President Chen Shui-bian (陳水扁) recently expressed his support for holding a referendum to decide whether to apply for UN membership under the name Taiwan. The US State Department said it opposed this plan. This was not the first time the State Department had said it was against a referendum in Taiwan, but while in the past it said it did not support a referendum, this time around it clearly opposes it.
As the US is a democratic country, surely the State Department knows that this statement is a brazen meddling in the internal affairs of another country. I am sure the US knows this, and since it knows, why does it take this stance? Several media reports have said the reason the US does is because Chen is retreating from his "four noes and one without" pledge
Yet, if we look closely at the State Department's statement, Chen supposedly breaking his pledge is surely only an excuse. What the US really means is in the second part of the statement, when it says: "The United States opposes any initiative that appears designed to change Taiwan's status unilaterally. This would include a referendum on whether to apply to the United Nations under the name Taiwan. Such a referendum would have no practical impact on Taiwan's UN status, it would increase tensions in the Taiwan Strait."
Under US President George W. Bush, Washington has repeatedly stated it is against any change in the status quo. There are different interpretations of what this "status quo" is. Many commentators assume that the "status quo" the US talks about means some vague status of Taiwan not being independent but also not a part of China. Hence, the people satisfied with the "status quo" happily accept this definition.
But the "status quo" the US talks about is not Taiwan as neither independent nor a part of China, but Taiwan's status remaining undetermined. The US opposes any unilateral move that would change the "status quo" from undetermined to determined.
To examine the reasons behind the US interpretation, we can look into the opinions of previous US officials. At the time the US Senate ratified the Mutual Defense Treaty between the Republic of China (ROC) and the US, a supplementary decision was made whereby the treaty could not influence the legal status and sovereignty of Taiwan and Penghu.
On Dec. 12, 1954, US secretary of state John Foster Dulles told a press conference that "technical sovereignty over [Taiwan] and [Penghu] has never been settled. That is because the Japanese peace treaty merely involves a renunciation by Japan of its right and title to these islands. But the future title is not determined by the Japanese peace treaty, nor is it determined by the peace treaty which was concluded between the Republic of China and Japan."
Similarly, after the UN revoked the ROC's right of representation, and when the US was preparing to set up diplomatic relations with China, on Nov. 12, 1971, the State Department's legal advisor, John Stevenson, wrote a memorandum to assistant secretary of state for East Asian affairs Marshall Green in which he stated: "Since the 1952 Japanese Peace Treaty, the United States has taken the position that [the] status of Taiwan is undetermined, subject to some future international resolution. That position has been stated publicly from time to time."
In the joint communique the US and China signed in Shanghai in 1972, the US acknowledged Beijing's position that "Taiwan is a part of China," but it did not say it supported this. Afterwards, Green denied that the communique represented a change in the position the US had held since 1950. He was of the opinion that the status of Taiwan was still undetermined.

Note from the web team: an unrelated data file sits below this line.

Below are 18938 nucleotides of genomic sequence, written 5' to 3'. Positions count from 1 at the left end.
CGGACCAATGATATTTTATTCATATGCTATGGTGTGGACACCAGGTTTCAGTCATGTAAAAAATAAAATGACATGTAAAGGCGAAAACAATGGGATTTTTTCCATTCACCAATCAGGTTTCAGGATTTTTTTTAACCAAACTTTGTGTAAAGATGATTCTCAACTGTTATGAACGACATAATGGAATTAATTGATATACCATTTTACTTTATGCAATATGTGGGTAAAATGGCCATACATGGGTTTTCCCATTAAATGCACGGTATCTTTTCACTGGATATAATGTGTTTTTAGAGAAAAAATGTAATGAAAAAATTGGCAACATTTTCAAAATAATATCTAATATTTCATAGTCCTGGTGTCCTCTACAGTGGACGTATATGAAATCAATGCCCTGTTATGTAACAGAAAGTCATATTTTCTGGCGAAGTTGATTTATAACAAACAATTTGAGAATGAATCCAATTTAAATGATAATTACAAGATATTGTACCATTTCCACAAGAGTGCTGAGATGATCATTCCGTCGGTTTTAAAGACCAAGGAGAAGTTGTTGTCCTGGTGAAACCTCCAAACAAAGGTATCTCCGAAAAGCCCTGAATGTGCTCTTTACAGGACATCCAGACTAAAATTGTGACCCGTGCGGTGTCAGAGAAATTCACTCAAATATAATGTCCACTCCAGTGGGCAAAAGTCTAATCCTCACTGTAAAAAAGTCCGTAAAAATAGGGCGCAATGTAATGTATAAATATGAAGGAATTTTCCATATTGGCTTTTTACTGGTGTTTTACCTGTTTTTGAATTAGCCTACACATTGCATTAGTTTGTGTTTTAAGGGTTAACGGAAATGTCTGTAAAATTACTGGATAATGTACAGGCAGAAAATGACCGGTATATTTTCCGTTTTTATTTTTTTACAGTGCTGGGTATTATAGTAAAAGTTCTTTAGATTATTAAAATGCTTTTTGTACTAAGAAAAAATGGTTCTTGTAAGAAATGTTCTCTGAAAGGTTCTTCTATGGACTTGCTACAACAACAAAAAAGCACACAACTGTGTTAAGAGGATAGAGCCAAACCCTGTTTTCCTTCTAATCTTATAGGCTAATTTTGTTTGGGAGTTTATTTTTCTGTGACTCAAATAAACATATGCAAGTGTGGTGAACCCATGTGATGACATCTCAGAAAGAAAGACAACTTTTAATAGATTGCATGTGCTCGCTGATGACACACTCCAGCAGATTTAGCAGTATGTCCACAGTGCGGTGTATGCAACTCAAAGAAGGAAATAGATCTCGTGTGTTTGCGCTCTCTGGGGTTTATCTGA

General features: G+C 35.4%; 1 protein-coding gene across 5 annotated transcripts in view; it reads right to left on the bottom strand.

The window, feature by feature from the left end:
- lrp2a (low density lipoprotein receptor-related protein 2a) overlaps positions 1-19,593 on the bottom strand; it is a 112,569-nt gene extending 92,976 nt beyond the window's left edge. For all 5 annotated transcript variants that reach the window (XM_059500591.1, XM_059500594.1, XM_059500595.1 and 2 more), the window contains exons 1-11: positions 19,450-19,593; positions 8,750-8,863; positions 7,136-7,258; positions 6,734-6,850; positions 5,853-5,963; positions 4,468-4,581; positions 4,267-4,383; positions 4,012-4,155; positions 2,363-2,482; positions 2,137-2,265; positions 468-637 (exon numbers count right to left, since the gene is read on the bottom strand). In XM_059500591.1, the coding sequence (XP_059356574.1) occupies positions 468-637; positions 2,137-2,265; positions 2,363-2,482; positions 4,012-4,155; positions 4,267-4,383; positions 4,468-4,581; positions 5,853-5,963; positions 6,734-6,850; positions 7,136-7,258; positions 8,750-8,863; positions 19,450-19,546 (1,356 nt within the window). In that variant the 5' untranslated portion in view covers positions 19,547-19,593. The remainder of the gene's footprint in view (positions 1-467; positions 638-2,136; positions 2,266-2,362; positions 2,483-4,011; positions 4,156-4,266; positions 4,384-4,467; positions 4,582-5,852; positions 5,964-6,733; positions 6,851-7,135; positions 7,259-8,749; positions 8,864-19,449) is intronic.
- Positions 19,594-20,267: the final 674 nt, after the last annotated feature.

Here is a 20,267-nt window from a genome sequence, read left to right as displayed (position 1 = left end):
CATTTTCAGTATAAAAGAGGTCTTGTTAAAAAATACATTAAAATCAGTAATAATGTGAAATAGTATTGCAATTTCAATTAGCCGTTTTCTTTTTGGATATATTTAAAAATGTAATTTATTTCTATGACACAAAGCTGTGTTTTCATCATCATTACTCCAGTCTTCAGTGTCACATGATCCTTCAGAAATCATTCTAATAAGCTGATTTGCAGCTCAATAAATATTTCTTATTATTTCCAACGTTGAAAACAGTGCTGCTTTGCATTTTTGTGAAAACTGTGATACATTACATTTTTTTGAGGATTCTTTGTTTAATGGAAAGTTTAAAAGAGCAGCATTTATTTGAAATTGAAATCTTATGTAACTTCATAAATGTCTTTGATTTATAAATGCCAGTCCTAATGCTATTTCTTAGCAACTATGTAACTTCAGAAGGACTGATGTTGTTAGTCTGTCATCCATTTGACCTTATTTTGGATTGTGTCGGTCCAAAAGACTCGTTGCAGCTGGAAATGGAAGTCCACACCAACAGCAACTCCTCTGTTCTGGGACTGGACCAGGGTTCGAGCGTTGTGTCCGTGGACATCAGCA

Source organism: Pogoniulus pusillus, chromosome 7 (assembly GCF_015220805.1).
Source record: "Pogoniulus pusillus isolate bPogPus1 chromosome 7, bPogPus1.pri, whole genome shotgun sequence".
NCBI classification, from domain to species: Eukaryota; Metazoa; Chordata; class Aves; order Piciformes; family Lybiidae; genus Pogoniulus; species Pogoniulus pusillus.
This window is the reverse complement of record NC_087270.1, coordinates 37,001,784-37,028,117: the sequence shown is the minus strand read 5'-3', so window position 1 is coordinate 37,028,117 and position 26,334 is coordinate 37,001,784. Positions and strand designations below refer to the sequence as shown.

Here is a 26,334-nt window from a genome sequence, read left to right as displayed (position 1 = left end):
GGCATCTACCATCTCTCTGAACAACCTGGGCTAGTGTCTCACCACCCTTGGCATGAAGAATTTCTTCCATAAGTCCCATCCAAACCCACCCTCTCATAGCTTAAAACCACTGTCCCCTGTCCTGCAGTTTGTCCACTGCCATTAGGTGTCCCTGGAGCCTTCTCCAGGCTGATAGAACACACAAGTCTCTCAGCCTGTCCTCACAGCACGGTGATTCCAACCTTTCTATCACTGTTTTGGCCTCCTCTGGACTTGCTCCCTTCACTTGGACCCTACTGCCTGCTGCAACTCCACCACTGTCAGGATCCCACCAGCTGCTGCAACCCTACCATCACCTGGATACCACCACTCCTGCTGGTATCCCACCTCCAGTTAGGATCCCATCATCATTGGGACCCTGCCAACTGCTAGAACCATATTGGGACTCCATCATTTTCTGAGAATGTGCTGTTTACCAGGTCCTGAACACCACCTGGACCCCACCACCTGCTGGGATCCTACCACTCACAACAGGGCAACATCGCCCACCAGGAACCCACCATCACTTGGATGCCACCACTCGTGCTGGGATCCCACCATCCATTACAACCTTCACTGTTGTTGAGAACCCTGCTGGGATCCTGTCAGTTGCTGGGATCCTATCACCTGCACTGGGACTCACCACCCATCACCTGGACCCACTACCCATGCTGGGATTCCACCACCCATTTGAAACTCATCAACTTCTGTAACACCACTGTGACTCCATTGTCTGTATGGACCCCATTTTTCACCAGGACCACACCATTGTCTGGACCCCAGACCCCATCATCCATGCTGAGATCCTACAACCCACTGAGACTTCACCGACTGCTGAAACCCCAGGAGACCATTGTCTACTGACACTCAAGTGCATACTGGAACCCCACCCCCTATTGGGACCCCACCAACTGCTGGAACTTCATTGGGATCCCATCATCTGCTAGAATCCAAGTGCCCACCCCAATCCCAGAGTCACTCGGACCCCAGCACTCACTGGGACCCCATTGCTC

When Henry Kissinger, national security adviser to US president Richard Nixon, met Chinese premier Zhou Enlai (周恩來) on Oct, 21, 1971, he said that the US was"not encouraging any government to maintain the position that the status is undetermined ... But [I cannot confirm] what tactical position we will take if another government raises whether the status of Taiwan is undetermined. I can confirm our position to bring about peaceful solution within the framework of one China."
Kissinger's words had an important influence on the US' Taiwan policy. Washington had assured Beijing it would not say that "the status of Taiwan is still undetermined," but deep down, the US kept thinking that it was. And because the status of Taiwan was still undetermined, the US could build up relations with Taiwan on all levels through the Taiwan Relations Act. How would the US resolve these difficult issues? That's where the talk about the "status quo" came in.
When we look at how the whole situation has evolved, we see that the reason this issue has become so complicated was mostly that Nixon, because he wanted a quick end to the Vietnam War, completely trusted Kissinger's plans, to the point that he was defeated in the UN and in his talks with China.
The US should remember this lesson and not again try to feed Beijing's hunger for power by putting pressure on Taiwan. The more the US stresses that a referendum in Taiwan will increase cross-strait tensions, the more China is encouraged in its aggression toward Taiwan and its talk of military action against Taiwan.
If it is US strategy to view Taiwan's status as undetermined, it should make a public appeal to all the peace-loving people in the world, especially China's government and its people, to respect the Taiwanese people's will.
As long-term US allies, the people of Taiwan are waiting for Washington to change its view on the status of Taiwan, and for it to view Taiwan as a country that can participate in international affairs and have its share of international rights and obligations.
Chen Hurng-yu is a professor at Tamkang University.
Translated by Anna Stiggelbout
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